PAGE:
# Thread: ideal,nil,nilpotent ideal in prime ring

1. ## ideal,nil,nilpotent ideal in prime ring

Let R be non-commutative prime ring
let t $\in$ R such that ${t}^{2}=0$
i found statement:
${(tR)}^{ 3}=0$, thus tR is nonzero nil right ideal satisfying ${z}^{ 3}=0$ for all z $\in$ tR, then R has nonzero nilpotent ideal.
my question is:
1. tR is nonzero nil right ideal, how can i proof tR is right ideal on R?(proof about closure in substraction) and any guarantee that tR is nonzero?
2. R has nonzero nilpotent ideal. how can i say that? (my mentor say there is lemma proof this in book "I.N. Herstein, Topics in Ring Theory, univ. chicago press,1969" i can't find this book, pretty rare i guess.
thanks

2. Originally Posted by Shurelia
Let R be non-commutative prime ring
let t $\in$ R such that ${t}^{2}=0$
i found statement:
${(tR)}^{ 3}=0$, thus tR is nonzero nil right ideal satisfying ${z}^{ 3}=0$ for all z $\in$ tR, then R has nonzero nilpotent ideal.
my question is:
1. tR is nonzero nil right ideal, how can i proof tR is right ideal on R?(proof about closure in substraction) and any guarantee that tR is nonzero?
2. R has nonzero nilpotent ideal. how can i say that? (my mentor say there is lemma proof this in book "I.N. Herstein, Topics in Ring Theory, univ. chicago press,1969" i can't find this book, pretty rare i guess.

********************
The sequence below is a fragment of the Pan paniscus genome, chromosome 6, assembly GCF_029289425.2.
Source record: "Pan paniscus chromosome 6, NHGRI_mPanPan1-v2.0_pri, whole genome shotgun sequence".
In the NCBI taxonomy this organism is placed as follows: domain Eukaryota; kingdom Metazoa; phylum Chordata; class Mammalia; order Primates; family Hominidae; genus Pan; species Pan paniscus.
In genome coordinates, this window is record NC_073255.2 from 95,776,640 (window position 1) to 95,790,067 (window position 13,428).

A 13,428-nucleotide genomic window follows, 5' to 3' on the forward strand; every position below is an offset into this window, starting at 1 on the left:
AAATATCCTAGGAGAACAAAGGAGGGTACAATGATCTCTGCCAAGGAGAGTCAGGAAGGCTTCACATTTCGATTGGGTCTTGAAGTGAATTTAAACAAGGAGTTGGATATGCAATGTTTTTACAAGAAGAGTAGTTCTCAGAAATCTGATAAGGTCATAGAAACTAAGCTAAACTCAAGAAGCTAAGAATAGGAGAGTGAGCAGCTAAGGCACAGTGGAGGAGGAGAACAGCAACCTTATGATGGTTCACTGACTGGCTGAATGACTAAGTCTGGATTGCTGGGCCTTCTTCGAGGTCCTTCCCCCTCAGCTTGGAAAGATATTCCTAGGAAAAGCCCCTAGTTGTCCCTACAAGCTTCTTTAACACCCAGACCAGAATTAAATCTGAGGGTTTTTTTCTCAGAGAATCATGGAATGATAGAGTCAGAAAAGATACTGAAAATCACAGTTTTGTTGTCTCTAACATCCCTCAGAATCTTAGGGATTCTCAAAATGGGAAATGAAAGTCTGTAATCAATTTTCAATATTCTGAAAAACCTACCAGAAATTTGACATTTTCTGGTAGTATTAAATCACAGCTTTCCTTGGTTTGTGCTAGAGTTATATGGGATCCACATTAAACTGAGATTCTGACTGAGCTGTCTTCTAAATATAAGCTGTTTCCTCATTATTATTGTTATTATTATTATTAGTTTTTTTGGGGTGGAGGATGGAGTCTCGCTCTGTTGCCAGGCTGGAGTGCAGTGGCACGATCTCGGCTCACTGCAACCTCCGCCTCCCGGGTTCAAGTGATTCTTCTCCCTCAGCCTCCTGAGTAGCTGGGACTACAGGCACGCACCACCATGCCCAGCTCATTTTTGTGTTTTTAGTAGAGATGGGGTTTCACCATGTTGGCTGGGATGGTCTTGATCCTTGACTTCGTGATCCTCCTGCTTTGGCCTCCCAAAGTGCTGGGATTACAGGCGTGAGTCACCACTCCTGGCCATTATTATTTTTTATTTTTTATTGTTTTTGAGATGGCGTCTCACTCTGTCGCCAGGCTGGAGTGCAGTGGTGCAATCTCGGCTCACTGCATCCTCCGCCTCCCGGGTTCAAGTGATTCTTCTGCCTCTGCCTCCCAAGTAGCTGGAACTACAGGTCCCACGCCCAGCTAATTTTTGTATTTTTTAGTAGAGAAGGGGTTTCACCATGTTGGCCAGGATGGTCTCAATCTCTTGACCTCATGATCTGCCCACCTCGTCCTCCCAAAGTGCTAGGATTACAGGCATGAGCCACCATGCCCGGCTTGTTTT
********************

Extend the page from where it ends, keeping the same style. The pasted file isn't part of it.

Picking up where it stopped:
thanks
your question is a mess!

are you assuming that $(tR)^3=0$? i'm saying this because $t^2=0$ does not imply that $(tR)^3=0$, even in prime rings. if you're assuming $(tR)^3=0$, why do you need the condition $t^2=0$? are you trying to prove that a prime ring has no non-zero nilpotent ideal? to prove this, you only need $R$ to be semiprime.

anyway, $tR$ is obviously a right ideal. i don't know why you can't prove this! it is non-zero becasue $1 \in R$ and so $0 \neq t \in tR.$ i guess you forgot to mention in your question that $1 \in R$ and $t \neq 0$.

for the second part of your question, you don't need Herstein! suppose that $I$ is a right ideal of a ring $R$ and $I^n=0$ for some integer $n \geq 2$. then $RI$ is clearly an ideal of $R$ and

$(RI)^n=R(IR)^{n-1}I \subseteq RI^{n-1}I = RI^n=0$.

thus $(RI)^n=0$ and so $RI$ is a nilpotent ideal of $R$. note that if $I \neq 0$, then $RI \neq 0$ because $I \subseteq RI.$